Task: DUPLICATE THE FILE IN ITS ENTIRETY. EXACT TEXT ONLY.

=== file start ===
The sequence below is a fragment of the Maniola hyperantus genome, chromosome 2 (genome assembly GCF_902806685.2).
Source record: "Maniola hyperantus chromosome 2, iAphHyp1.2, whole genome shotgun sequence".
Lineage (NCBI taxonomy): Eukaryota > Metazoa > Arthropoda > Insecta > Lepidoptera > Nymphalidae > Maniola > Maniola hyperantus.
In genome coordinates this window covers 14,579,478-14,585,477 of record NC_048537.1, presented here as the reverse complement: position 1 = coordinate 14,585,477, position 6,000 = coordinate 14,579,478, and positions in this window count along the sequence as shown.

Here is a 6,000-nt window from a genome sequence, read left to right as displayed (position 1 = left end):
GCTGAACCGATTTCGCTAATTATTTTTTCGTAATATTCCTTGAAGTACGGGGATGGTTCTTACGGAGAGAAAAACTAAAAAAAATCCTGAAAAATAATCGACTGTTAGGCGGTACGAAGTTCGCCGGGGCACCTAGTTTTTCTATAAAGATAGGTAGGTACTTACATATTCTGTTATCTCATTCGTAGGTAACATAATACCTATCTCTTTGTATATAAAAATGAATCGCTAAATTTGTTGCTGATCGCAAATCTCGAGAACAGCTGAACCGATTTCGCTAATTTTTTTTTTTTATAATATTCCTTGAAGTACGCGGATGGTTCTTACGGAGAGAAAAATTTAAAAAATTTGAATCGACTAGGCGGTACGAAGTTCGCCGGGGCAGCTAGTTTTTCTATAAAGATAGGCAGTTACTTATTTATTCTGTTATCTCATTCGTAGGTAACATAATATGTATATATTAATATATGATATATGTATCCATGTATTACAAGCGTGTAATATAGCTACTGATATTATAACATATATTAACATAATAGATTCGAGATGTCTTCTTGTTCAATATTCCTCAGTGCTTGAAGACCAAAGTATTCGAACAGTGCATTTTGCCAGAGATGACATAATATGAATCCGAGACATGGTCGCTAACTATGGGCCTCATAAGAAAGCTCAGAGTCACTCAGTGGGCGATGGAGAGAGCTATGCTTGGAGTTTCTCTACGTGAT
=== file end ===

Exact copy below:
The sequence below is a fragment of the Maniola hyperantus genome, chromosome 2 (genome assembly GCF_902806685.2).
Source record: "Maniola hyperantus chromosome 2, iAphHyp1.2, whole genome shotgun sequence".
Lineage (NCBI taxonomy): Eukaryota > Metazoa > Arthropoda > Insecta > Lepidoptera > Nymphalidae > Maniola > Maniola hyperantus.
In genome coordinates this window covers 14,579,478-14,585,477 of record NC_048537.1, presented here as the reverse complement: position 1 = coordinate 14,585,477, position 6,000 = coordinate 14,579,478, and positions in this window count along the sequence as shown.

Here is a 6,000-nt window from a genome sequence, read left to right as displayed (position 1 = left end):
GCTGAACCGATTTCGCTAATTATTTTTTCGTAATATTCCTTGAAGTACGGGGATGGTTCTTACGGAGAGAAAAACTAAAAAAAATCCTGAAAAATAATCGACTGTTAGGCGGTACGAAGTTCGCCGGGGCACCTAGTTTTTCTATAAAGATAGGTAGGTACTTACATATTCTGTTATCTCATTCGTAGGTAACATAATACCTATCTCTTTGTATATAAAAATGAATCGCTAAATTTGTTGCTGATCGCAAATCTCGAGAACAGCTGAACCGATTTCGCTAATTTTTTTTTTTTATAATATTCCTTGAAGTACGCGGATGGTTCTTACGGAGAGAAAAATTTAAAAAATTTGAATCGACTAGGCGGTACGAAGTTCGCCGGGGCAGCTAGTTTTTCTATAAAGATAGGCAGTTACTTATTTATTCTGTTATCTCATTCGTAGGTAACATAATATGTATATATTAATATATGATATATGTATCCATGTATTACAAGCGTGTAATATAGCTACTGATATTATAACATATATTAACATAATAGATTCGAGATGTCTTCTTGTTCAATATTCCTCAGTGCTTGAAGACCAAAGTATTCGAACAGTGCATTTTGCCAGAGATGACATAATATGAATCCGAGACATGGTCGCTAACTATGGGCCTCATAAGAAAGCTCAGAGTCACTCAGTGGGCGATGGAGAGAGCTATGCTTGGAGTTTCTCTACGTGAT